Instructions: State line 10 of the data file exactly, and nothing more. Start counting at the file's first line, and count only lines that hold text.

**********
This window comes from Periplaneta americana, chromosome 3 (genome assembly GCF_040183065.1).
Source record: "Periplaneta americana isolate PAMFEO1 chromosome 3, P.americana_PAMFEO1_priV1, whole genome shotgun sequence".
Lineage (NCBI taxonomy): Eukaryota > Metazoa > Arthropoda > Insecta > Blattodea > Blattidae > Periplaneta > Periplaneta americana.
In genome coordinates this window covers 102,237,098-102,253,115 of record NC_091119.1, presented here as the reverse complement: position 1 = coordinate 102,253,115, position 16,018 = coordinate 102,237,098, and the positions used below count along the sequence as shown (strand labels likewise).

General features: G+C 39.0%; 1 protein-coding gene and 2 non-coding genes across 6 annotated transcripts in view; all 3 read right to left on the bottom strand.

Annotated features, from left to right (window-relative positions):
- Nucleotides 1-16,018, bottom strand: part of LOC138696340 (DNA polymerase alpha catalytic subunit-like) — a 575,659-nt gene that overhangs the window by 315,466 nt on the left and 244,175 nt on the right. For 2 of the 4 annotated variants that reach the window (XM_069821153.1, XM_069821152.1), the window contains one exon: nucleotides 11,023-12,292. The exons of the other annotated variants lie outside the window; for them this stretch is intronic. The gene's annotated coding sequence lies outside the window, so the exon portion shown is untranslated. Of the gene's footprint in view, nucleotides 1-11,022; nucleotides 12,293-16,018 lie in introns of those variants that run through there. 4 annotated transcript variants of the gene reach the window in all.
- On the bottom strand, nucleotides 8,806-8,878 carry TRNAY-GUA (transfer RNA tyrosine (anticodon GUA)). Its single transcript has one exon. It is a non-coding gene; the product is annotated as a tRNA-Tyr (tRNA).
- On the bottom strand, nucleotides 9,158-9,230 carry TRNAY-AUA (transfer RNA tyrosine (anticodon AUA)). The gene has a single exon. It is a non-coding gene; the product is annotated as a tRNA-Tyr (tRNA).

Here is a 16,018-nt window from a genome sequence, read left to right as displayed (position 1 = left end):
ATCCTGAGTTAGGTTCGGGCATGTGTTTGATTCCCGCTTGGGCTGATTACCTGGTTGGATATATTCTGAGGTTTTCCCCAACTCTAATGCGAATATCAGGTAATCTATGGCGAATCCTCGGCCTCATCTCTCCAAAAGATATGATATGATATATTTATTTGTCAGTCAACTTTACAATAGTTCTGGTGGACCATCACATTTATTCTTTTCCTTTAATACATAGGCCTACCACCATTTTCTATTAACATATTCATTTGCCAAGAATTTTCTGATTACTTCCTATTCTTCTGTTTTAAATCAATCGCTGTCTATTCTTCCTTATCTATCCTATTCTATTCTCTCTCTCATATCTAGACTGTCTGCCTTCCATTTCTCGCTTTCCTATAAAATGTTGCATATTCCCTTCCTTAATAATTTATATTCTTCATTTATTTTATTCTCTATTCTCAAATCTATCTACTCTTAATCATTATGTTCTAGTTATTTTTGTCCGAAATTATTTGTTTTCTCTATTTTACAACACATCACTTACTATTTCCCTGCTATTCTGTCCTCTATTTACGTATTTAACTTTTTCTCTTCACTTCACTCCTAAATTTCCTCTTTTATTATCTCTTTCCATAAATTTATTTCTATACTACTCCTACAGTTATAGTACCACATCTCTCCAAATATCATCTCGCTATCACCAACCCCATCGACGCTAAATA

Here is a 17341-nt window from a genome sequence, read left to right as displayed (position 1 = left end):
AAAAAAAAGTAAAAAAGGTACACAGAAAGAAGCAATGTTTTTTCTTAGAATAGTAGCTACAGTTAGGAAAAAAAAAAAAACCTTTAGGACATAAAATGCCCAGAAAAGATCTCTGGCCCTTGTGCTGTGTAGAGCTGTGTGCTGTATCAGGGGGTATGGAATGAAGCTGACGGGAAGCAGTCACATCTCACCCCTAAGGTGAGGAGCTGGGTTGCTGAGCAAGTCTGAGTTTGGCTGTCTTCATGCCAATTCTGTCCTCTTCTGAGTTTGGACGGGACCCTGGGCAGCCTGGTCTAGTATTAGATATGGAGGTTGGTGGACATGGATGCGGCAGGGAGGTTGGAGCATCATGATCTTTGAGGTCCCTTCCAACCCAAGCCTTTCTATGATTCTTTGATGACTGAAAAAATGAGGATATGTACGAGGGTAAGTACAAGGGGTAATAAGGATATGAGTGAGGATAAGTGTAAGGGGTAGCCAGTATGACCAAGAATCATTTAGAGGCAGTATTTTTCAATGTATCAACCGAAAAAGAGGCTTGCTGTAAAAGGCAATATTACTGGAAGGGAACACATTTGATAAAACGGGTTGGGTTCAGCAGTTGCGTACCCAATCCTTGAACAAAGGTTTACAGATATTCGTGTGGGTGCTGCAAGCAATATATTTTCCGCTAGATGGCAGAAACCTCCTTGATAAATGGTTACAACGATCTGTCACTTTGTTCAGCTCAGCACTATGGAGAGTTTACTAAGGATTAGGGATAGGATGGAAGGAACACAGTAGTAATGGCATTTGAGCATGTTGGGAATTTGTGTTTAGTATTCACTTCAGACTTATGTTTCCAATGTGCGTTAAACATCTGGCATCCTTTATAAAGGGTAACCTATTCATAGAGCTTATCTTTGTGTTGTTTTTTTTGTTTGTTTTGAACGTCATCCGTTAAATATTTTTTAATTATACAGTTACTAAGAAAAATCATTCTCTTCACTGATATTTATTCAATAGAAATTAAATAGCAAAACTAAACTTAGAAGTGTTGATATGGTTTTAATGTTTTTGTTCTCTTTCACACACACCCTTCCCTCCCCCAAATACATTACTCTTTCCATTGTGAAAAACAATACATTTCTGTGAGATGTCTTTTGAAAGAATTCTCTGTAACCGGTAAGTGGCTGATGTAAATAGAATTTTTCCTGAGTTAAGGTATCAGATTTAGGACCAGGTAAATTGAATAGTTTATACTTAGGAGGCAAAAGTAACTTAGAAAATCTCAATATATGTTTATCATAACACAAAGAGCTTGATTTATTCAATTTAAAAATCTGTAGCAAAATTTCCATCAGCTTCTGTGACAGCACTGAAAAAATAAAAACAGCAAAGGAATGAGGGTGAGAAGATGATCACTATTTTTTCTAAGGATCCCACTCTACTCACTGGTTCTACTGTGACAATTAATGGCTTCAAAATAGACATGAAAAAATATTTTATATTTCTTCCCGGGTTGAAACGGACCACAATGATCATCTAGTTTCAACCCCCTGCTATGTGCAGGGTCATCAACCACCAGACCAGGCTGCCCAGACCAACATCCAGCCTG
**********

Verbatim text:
Here is a 16,018-nt window from a genome sequence, read left to right as displayed (position 1 = left end):